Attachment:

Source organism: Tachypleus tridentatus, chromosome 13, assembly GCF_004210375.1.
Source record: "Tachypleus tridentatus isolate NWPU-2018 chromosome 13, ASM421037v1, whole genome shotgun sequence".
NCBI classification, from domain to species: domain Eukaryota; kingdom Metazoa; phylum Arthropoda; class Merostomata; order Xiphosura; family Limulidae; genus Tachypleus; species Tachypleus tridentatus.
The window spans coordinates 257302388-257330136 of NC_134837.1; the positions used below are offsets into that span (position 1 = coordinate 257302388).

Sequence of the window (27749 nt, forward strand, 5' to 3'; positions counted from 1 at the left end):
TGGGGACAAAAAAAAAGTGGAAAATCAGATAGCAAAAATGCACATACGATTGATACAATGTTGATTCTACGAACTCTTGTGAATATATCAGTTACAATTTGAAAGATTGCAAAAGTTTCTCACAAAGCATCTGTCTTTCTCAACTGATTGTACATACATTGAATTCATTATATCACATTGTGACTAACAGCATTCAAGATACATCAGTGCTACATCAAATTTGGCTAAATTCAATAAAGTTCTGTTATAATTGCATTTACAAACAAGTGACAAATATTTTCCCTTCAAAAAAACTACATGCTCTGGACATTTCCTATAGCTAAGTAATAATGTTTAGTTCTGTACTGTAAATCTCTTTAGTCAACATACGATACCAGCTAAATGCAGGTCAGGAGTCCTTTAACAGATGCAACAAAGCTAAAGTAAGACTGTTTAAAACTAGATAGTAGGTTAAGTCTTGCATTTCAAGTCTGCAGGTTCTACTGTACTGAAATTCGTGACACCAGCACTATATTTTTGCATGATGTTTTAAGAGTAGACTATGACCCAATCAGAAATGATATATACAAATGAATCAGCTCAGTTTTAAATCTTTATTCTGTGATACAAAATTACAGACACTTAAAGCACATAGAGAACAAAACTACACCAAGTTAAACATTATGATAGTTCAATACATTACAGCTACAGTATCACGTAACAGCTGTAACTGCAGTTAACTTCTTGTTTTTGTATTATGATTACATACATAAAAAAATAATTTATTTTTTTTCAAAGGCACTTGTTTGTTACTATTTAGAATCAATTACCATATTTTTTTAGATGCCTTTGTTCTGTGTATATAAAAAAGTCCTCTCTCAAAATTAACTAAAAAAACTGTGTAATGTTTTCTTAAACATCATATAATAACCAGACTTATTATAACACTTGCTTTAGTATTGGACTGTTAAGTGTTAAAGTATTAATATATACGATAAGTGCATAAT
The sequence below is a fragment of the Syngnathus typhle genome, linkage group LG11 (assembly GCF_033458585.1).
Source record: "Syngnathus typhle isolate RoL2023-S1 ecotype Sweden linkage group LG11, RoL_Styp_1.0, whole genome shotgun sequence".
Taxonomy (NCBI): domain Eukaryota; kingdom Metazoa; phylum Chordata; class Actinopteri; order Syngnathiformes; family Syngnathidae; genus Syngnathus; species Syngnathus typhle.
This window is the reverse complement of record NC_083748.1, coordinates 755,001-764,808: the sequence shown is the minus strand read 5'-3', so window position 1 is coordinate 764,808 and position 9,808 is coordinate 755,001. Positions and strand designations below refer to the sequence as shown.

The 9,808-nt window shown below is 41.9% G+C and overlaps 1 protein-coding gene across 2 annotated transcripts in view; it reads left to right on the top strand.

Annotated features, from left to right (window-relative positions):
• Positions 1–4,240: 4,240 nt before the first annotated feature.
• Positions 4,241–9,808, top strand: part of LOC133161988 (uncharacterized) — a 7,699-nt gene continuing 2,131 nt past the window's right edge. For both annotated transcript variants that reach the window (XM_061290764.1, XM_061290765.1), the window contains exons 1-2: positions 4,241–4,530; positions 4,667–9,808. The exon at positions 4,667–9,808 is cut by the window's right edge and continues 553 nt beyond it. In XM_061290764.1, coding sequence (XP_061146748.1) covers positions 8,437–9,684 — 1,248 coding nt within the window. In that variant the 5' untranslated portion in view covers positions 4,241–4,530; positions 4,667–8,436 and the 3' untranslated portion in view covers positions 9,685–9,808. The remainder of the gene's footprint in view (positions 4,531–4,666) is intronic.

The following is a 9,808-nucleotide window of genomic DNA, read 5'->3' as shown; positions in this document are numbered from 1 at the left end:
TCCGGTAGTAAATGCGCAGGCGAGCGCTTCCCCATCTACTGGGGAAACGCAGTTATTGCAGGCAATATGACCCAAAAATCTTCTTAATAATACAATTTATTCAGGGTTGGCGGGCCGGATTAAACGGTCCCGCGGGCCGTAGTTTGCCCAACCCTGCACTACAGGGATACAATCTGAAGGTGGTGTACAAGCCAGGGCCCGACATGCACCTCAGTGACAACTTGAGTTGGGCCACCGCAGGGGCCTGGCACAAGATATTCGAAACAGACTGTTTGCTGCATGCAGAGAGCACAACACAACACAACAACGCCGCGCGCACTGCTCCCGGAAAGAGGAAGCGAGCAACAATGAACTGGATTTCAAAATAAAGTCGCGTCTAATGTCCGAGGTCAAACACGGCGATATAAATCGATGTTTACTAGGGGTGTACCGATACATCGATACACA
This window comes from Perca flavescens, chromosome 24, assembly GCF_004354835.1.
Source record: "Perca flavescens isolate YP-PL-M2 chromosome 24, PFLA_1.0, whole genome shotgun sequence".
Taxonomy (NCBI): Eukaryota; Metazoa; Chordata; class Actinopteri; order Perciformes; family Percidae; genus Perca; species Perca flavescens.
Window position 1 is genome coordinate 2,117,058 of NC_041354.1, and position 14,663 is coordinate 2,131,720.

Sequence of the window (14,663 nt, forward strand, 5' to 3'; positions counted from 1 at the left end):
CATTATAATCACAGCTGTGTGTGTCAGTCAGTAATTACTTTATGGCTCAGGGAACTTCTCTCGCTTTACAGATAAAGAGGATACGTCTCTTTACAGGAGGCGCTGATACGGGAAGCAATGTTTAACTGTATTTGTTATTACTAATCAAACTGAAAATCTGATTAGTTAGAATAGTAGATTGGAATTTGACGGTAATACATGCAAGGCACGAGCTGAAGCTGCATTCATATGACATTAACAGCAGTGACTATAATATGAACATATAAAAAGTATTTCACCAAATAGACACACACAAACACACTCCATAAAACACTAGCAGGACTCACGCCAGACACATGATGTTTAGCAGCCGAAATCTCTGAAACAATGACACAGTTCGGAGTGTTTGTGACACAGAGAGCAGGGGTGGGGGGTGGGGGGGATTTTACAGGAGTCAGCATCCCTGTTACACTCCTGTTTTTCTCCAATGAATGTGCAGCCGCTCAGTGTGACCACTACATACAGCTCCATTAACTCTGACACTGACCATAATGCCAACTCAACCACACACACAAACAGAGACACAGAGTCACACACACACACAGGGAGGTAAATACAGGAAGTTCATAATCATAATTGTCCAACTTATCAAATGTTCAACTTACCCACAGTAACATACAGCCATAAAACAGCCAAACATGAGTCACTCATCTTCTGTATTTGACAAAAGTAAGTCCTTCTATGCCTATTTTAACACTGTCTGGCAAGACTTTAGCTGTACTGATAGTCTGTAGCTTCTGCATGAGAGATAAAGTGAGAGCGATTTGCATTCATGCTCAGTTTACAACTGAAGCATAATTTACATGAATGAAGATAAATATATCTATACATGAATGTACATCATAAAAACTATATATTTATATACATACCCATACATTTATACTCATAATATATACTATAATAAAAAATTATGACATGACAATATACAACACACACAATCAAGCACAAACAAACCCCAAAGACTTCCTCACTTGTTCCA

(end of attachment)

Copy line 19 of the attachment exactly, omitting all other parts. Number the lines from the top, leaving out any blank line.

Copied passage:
Taxonomy (NCBI): Eukaryota; Metazoa; Chordata; class Actinopteri; order Perciformes; family Percidae; genus Perca; species Perca flavescens.